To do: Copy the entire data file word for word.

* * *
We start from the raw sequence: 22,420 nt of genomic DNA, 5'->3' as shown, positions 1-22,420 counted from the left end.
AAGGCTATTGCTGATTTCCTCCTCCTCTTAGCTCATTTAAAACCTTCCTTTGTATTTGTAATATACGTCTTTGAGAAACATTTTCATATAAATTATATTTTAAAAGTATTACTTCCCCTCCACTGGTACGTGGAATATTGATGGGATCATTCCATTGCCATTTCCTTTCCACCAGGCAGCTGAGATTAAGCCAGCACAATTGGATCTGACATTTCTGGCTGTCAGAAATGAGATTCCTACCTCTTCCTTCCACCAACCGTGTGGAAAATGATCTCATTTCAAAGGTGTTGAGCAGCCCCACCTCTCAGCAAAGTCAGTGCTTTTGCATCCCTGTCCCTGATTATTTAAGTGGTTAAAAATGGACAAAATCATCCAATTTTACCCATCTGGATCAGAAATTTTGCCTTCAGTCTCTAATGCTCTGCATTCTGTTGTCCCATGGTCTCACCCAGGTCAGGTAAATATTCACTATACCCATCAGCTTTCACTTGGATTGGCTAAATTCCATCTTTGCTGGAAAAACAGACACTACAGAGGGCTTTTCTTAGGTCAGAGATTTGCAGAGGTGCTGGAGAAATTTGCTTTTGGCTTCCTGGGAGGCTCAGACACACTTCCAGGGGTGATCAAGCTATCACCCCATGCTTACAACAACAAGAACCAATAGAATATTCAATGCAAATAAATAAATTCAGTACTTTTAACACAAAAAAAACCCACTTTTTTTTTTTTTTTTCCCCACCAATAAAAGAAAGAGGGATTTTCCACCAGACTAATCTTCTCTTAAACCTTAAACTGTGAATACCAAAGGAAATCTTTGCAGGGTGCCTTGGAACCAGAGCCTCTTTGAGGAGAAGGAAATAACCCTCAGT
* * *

We start from the raw sequence: 22,420 nt of genomic DNA, 5'->3' as shown, positions 1-22,420 counted from the left end.
AAGGCTATTGCTGATTTCCTCCTCCTCTTAGCTCATTTAAAACCTTCCTTTGTATTTGTAATATACGTCTTTGAGAAACATTTTCATATAAATTATATTTTAAAAGTATTACTTCCCCTCCACTGGTACGTGGAATATTGATGGGATCATTCCATTGCCATTTCCTTTCCACCAGGCAGCTGAGATTAAGCCAGCACAATTGGATCTGACATTTCTGGCTGTCAGAAATGAGATTCCTACCTCTTCCTTCCACCAACCGTGTGGAAAATGATCTCATTTCAAAGGTGTTGAGCAGCCCCACCTCTCAGCAAAGTCAGTGCTTTTGCATCCCTGTCCCTGATTATTTAAGTGGTTAAAAATGGACAAAATCATCCAATTTTACCCATCTGGATCAGAAATTTTGCCTTCAGTCTCTAATGCTCTGCATTCTGTTGTCCCATGGTCTCACCCAGGTCAGGTAAATATTCACTATACCCATCAGCTTTCACTTGGATTGGCTAAATTCCATCTTTGCTGGAAAAACAGACACTACAGAGGGCTTTTCTTAGGTCAGAGATTTGCAGAGGTGCTGGAGAAATTTGCTTTTGGCTTCCTGGGAGGCTCAGACACACTTCCAGGGGTGATCAAGCTATCACCCCATGCTTACAACAACAAGAACCAATAGAATATTCAATGCAAATAAATAAATTCAGTACTTTTAACACAAAAAAAACCCACTTTTTTTTTTTTTTTTCCCCACCAATAAAAGAAAGAGGGATTTTCCACCAGACTAATCTTCTCTTAAACCTTAAACTGTGAATACCAAAGGAAATCTTTGCAGGGTGCCTTGGAACCAGAGCCTCTTTGAGGAGAAGGAAATAACCCTCAGT